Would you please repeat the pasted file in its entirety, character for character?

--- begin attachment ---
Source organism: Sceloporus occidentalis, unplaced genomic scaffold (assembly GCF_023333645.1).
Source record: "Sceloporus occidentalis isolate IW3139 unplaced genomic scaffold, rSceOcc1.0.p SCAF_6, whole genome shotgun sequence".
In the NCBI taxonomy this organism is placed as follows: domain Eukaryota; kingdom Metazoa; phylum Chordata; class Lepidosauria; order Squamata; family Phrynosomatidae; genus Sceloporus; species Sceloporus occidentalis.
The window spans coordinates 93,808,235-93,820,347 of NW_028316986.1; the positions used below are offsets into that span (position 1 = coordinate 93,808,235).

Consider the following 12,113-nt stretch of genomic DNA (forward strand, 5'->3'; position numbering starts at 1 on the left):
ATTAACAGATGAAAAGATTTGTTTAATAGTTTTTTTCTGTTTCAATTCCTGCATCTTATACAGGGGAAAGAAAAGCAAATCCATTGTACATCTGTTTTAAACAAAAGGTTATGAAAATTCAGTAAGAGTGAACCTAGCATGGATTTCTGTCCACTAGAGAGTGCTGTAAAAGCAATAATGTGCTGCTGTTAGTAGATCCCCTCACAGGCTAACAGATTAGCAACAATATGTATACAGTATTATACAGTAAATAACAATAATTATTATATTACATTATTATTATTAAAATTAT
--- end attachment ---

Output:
Source organism: Sceloporus occidentalis, unplaced genomic scaffold (assembly GCF_023333645.1).
Source record: "Sceloporus occidentalis isolate IW3139 unplaced genomic scaffold, rSceOcc1.0.p SCAF_6, whole genome shotgun sequence".
In the NCBI taxonomy this organism is placed as follows: domain Eukaryota; kingdom Metazoa; phylum Chordata; class Lepidosauria; order Squamata; family Phrynosomatidae; genus Sceloporus; species Sceloporus occidentalis.
The window spans coordinates 93,808,235-93,820,347 of NW_028316986.1; the positions used below are offsets into that span (position 1 = coordinate 93,808,235).

Consider the following 12,113-nt stretch of genomic DNA (forward strand, 5'->3'; position numbering starts at 1 on the left):
ATTAACAGATGAAAAGATTTGTTTAATAGTTTTTTTCTGTTTCAATTCCTGCATCTTATACAGGGGAAAGAAAAGCAAATCCATTGTACATCTGTTTTAAACAAAAGGTTATGAAAATTCAGTAAGAGTGAACCTAGCATGGATTTCTGTCCACTAGAGAGTGCTGTAAAAGCAATAATGTGCTGCTGTTAGTAGATCCCCTCACAGGCTAACAGATTAGCAACAATATGTATACAGTATTATACAGTAAATAACAATAATTATTATATTACATTATTATTATTAAAATTAT